Saturday, December 24, 2005

A Working Doctor’s Day in Haiti:

John’s workday is slightly more productive than mine. While I head for my courtyard seat, he passes through the waiting area of the clinic, lined with mothers sitting on wooden benches holding babies, to the office that he shares with Dr. Jean-François, a young Haitian pediatrician. They will spend the next several hours examining and treating sick babies and children. Dr. John and Dr. Jean-François are physicians cut from the same scrubs; they love to consult with each other about patients and discuss different protocols for treatment.

We met Dr. Jean-François about a year ago. He is 38, drives a Toyota Tercell, which he’s owned for seven years, and dresses in neat long sleeved cotton shirts, always adorned with a tie. He is a short, compact, friendly man, who exudes competence and calmness. The first day we came to clinic, he burst into the exam room laughing with happiness at seeing John. It’s great for him to have an American doctor to talk with.

Dr. Jean-François is an excellent pediatrician; during his residency, he was the head resident. He is very precise in his exams, his documentation, and his prescriptions. He loves to teach, as does John, so they teach each other. John brought him some Christmas presents: several issues of the New England Journal of Medicine and The Lancelet, a British medical journal.

The last patient the two doctors are seeing today is a three-month-old baby with a terrible grunting cough and a temp of 102. His parents from Croix des Boquets (Cross of Flowers), a town on the outskirts of PAP, where much of the area’s beef comes from, look as poor as the dirt on their clothes. John has given them 500 gourdes (about $12 U.S.) to help pay for the tests and any medicines that will be prescribed. Sometimes parents will bring their child in for an exam ($2 U.S.), but they won’t have the money for the blood tests, xrays, or medicines that are needed. This is one of the frustrating realities of practicing medicine in Haiti, especially for American docs.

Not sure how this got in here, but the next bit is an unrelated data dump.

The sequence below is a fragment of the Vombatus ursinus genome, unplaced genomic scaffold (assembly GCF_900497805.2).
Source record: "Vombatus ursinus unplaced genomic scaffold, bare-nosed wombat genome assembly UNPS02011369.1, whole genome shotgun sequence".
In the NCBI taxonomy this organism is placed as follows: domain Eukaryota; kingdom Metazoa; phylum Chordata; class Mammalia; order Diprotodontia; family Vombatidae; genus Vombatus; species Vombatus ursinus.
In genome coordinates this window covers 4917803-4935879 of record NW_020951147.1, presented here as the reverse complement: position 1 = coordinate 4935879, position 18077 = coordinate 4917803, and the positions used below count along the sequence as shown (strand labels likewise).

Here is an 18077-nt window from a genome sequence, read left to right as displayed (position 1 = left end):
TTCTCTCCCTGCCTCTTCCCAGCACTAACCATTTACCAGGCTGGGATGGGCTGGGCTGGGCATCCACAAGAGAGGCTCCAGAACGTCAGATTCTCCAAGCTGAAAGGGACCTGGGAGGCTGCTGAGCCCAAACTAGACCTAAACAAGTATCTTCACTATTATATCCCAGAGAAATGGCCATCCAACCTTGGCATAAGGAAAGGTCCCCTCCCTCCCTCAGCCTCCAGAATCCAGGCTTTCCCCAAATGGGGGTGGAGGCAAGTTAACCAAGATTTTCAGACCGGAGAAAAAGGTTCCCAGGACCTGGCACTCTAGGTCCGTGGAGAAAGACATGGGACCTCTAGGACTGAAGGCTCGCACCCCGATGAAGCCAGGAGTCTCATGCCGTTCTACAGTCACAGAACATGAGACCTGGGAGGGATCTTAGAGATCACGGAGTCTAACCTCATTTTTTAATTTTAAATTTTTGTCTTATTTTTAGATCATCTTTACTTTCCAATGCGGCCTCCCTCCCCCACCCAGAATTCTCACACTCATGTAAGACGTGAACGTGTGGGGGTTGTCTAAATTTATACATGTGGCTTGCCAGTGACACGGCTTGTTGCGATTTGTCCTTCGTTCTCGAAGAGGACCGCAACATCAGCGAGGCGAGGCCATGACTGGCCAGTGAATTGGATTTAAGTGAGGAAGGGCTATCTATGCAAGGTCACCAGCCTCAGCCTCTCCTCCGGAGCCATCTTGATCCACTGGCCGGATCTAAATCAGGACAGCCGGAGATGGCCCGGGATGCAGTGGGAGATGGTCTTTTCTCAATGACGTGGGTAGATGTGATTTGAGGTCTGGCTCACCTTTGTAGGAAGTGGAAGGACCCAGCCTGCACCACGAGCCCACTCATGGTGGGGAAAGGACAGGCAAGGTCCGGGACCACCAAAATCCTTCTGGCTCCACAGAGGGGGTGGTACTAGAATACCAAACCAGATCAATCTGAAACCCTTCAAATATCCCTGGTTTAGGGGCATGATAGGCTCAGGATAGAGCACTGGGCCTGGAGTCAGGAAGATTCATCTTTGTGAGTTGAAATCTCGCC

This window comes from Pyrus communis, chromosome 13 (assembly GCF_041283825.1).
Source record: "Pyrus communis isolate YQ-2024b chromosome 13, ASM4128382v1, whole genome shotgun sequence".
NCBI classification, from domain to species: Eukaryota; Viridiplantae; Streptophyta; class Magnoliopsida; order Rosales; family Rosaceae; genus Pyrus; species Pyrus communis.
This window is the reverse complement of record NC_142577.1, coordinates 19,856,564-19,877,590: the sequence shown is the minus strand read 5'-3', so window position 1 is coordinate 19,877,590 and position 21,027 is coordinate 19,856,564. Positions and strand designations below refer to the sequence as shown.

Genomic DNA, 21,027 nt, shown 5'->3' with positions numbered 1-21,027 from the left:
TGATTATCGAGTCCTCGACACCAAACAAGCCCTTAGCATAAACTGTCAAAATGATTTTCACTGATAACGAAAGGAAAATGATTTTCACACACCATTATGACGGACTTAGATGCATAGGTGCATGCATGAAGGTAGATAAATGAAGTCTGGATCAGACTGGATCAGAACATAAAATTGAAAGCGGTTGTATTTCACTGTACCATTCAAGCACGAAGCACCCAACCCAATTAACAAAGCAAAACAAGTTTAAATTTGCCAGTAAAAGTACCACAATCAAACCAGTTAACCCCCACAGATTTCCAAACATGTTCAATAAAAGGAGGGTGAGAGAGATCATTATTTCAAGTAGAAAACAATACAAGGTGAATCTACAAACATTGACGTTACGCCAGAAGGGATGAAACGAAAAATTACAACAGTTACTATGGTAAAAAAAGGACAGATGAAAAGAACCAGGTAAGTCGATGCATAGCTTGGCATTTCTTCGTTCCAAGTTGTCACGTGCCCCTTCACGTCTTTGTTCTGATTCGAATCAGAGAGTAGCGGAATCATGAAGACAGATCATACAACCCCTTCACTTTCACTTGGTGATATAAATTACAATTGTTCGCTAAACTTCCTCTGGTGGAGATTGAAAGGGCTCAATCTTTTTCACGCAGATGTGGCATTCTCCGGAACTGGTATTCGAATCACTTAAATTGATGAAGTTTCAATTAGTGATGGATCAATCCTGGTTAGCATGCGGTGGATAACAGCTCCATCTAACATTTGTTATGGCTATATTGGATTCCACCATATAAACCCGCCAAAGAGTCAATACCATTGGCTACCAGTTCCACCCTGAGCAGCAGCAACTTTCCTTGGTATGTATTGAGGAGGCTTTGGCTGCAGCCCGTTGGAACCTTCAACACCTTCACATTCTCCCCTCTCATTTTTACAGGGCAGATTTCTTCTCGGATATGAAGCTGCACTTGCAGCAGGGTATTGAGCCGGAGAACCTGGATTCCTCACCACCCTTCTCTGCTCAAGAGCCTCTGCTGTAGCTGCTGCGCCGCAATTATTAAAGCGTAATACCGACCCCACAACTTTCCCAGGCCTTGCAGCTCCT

This baby likely has pneumonia. The question is: what is causing it? The cause will determine treatment. Due to the baby’s dry cough, Dr. Jean-François feels 80 percent certain a virus is the culprit. He declines John’s offer of a heavy duty antibiotic, Rocephin, generic name ceftraxione. We have brought this precious medicine from the U.S. as it is expensive and in short supply in Haiti.

In the U.S., not giving this sick of a baby an antibiotic could result in a malpractice suit. As a rule, bacterial pneumonias kill more rapidly than those caused by viruses (untreatable) or tuberculosis (treatable). As John points out, if Dr. Jean-François is wrong about the cause, he is taking a big risk not giving the baby antibiotics. Dr. J-F looks at it a little differently. In Haiti, Rocephin is as scarce and valuable as gold; his philosophy is that he doesn’t want to waste it on a baby who doesn’t need it. Plus, it’s never good for a baby who doesn’t need an antibiotic to receive it; it leads bacteria to become resistant to the medicine.

John is picturing what he would do for this baby if he presented at the emergency room with these conditions: blood tests, x-rays, antibiotics, and an admittance to the hospital would greet the baby. Anything less could be grounds for a lawsuit. Dr. J-F understands the differences between practicing medicine in Haiti versus Miami. It’s just that he’s in Haiti.

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